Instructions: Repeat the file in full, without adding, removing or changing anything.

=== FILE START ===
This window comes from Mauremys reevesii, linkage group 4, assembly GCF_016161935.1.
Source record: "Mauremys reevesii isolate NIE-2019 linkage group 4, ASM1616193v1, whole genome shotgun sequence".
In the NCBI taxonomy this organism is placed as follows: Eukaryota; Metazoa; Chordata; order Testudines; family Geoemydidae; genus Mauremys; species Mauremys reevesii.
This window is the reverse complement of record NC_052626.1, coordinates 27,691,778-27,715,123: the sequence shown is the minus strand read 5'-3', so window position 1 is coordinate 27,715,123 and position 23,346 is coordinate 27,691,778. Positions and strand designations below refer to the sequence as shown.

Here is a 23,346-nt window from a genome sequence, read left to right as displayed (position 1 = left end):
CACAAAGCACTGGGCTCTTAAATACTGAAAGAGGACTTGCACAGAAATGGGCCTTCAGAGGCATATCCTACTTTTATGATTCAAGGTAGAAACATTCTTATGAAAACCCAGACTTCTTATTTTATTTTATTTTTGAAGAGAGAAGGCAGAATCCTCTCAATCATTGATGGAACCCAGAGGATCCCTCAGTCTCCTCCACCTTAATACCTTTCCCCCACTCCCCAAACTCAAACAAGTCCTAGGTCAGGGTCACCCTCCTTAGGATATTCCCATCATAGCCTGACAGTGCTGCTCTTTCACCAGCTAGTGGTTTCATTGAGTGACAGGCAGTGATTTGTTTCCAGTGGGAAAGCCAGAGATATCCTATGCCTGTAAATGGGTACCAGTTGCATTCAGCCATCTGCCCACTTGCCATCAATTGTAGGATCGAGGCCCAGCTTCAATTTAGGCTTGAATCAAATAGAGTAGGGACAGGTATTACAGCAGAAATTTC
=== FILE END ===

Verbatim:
This window comes from Mauremys reevesii, linkage group 4, assembly GCF_016161935.1.
Source record: "Mauremys reevesii isolate NIE-2019 linkage group 4, ASM1616193v1, whole genome shotgun sequence".
In the NCBI taxonomy this organism is placed as follows: Eukaryota; Metazoa; Chordata; order Testudines; family Geoemydidae; genus Mauremys; species Mauremys reevesii.
This window is the reverse complement of record NC_052626.1, coordinates 27,691,778-27,715,123: the sequence shown is the minus strand read 5'-3', so window position 1 is coordinate 27,715,123 and position 23,346 is coordinate 27,691,778. Positions and strand designations below refer to the sequence as shown.

Here is a 23,346-nt window from a genome sequence, read left to right as displayed (position 1 = left end):
CACAAAGCACTGGGCTCTTAAATACTGAAAGAGGACTTGCACAGAAATGGGCCTTCAGAGGCATATCCTACTTTTATGATTCAAGGTAGAAACATTCTTATGAAAACCCAGACTTCTTATTTTATTTTATTTTTGAAGAGAGAAGGCAGAATCCTCTCAATCATTGATGGAACCCAGAGGATCCCTCAGTCTCCTCCACCTTAATACCTTTCCCCCACTCCCCAAACTCAAACAAGTCCTAGGTCAGGGTCACCCTCCTTAGGATATTCCCATCATAGCCTGACAGTGCTGCTCTTTCACCAGCTAGTGGTTTCATTGAGTGACAGGCAGTGATTTGTTTCCAGTGGGAAAGCCAGAGATATCCTATGCCTGTAAATGGGTACCAGTTGCATTCAGCCATCTGCCCACTTGCCATCAATTGTAGGATCGAGGCCCAGCTTCAATTTAGGCTTGAATCAAATAGAGTAGGGACAGGTATTACAGCAGAAATTTC